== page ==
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The Minister of State has emphasized the importance of the announcement of agreement in principle on agricultural and public works credits. The successful conclusion of action on sugar will give the Government the prestige which it sadly needs, he says. This further action on agricultural and public works credits, he says, is necessary to meet the economic problem of Cuba, et cetera, and also as a further measure to give the Cuban Government the prestige which is necessary among the mass of the people in order to enable it to proceed with the reforms in the Treasury, in the Customs, in the Army, and in the Budget, which the Cuban Government is in agreement are essential and in which our Government is also interested so definitely. He says that, without this prestige which such action by our Government will give, it is quite impossible for the Cuban Government to proceed with a program of reforms in the Treasury, in the Customs, in the Army and in certain other administrative organisms and practices.

The Foreign Minister has stated that these reforms will have to be made by the Cuban Government itself rather than through joint committees of Cuban and American officials. Any action through joint committees, he states, would simply undermine the already too-small prestige of the Cuban Government. This would not exclude, however, the collaboration of experts of our Government, who would be welcomed by the Cuban Government and who could lend their effective assistance as definitely in this way as if they were actually on a joint committee. The procedure would avoid further lowering of the prestige of the Cuban Government.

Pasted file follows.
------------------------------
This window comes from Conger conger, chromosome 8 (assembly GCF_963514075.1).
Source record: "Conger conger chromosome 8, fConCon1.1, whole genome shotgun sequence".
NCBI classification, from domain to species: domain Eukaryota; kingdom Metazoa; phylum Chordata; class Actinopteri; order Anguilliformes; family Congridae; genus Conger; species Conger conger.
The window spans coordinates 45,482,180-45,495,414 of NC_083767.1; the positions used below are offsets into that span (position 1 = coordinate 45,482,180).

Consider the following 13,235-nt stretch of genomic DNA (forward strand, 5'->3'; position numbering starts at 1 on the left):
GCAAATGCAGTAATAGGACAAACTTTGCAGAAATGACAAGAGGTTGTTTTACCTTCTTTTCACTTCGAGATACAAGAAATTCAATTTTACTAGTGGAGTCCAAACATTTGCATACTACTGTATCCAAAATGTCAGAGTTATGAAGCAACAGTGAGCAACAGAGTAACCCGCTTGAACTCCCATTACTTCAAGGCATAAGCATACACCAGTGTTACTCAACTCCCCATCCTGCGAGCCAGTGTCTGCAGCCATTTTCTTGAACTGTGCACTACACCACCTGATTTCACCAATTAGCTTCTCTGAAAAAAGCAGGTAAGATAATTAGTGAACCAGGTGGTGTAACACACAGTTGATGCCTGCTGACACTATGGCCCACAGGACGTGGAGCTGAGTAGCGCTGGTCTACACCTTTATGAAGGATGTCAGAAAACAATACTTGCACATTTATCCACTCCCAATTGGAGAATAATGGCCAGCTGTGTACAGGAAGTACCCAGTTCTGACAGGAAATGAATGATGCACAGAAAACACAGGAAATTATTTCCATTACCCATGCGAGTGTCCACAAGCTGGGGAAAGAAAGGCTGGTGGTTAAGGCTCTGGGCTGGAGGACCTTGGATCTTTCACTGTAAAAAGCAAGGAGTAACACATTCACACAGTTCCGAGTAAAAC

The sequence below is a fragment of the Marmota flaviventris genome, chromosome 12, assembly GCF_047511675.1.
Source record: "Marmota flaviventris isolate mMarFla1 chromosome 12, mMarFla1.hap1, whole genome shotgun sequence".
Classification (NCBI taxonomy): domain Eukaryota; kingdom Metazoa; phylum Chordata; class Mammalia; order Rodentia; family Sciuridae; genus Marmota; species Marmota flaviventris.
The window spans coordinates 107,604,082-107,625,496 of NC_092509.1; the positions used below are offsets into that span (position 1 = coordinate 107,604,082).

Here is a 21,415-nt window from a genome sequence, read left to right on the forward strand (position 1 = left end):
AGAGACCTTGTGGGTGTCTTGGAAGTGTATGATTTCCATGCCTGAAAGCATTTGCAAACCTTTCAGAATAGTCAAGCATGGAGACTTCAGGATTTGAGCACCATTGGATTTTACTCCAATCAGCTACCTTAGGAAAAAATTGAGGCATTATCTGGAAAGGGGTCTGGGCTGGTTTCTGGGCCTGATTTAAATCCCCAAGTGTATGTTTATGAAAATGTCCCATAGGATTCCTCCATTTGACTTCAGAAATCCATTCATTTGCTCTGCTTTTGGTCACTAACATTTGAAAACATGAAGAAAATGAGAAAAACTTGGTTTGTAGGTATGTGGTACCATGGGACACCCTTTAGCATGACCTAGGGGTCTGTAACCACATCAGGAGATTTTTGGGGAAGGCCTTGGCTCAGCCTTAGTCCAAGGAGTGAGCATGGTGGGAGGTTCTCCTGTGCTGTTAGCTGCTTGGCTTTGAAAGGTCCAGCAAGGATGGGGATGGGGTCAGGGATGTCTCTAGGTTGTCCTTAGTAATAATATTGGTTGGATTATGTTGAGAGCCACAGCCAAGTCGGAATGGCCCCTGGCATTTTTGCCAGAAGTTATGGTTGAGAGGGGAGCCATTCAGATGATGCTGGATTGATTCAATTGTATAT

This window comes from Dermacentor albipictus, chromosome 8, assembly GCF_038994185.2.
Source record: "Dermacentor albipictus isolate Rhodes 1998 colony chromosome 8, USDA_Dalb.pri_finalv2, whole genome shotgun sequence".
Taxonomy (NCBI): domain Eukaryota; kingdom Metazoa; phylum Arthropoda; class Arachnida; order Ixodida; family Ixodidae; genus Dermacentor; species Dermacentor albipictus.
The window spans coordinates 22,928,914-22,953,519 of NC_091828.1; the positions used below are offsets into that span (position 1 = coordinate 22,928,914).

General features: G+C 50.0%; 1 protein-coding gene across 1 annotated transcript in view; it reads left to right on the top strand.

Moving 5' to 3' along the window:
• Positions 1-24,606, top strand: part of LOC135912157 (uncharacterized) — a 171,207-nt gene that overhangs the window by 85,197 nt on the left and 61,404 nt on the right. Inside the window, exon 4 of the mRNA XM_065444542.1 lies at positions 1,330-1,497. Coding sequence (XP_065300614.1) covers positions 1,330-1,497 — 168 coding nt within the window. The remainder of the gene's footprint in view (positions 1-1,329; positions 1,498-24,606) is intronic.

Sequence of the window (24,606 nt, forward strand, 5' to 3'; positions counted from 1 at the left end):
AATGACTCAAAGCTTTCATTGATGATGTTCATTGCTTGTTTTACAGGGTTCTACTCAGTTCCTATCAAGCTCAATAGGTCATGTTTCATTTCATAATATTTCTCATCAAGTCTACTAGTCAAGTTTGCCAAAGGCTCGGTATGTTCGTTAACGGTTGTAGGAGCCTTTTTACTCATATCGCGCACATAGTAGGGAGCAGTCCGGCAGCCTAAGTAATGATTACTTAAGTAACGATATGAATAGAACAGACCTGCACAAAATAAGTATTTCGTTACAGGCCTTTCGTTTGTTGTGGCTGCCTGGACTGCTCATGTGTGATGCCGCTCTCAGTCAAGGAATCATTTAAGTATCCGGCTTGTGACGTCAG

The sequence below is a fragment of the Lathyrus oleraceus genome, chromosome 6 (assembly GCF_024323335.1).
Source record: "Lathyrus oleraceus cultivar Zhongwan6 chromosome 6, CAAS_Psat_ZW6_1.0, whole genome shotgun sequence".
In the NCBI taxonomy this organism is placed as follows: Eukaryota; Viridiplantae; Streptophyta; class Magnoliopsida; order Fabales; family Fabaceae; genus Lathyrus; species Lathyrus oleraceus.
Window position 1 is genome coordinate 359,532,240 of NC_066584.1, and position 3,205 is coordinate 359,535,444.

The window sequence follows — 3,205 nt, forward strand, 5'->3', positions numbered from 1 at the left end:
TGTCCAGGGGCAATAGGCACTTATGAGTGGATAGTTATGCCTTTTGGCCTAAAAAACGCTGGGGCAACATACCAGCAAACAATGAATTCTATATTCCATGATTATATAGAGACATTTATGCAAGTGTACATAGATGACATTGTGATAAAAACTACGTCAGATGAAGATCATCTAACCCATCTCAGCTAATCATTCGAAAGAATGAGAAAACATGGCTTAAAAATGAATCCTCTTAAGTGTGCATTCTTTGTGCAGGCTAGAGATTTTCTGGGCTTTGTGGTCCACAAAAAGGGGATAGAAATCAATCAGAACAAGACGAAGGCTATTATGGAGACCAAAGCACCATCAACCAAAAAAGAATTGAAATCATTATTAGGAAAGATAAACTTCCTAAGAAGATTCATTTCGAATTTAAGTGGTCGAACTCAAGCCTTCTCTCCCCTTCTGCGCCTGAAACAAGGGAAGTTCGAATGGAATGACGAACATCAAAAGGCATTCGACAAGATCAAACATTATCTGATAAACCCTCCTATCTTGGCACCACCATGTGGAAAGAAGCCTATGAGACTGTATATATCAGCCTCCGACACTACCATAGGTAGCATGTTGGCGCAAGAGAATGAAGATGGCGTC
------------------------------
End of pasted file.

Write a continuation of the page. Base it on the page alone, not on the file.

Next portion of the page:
The Minister of State has indicated that he realizes our interest in certain administrative reforms and procedures. These, he says, the Cuban Government is prepared to carry through. Under present circumstances, they could not carry through such reforms, as the Government is without the necessary prestige. With the action on sugar contemplated and with agreement in principle announced between the two Governments on agricultural and public works credits, the Government would have the necessary prestige among the masses to proceed with the necessary reforms and changes. He emphasized that reforms would have to be made in the Army at the same time that they are made in the civil administration, and it is quite obvious that, if the Government takes these steps without the necessary prestige which comes from the assurance of these agreements and the support of our Government, the Government would be destroying itself.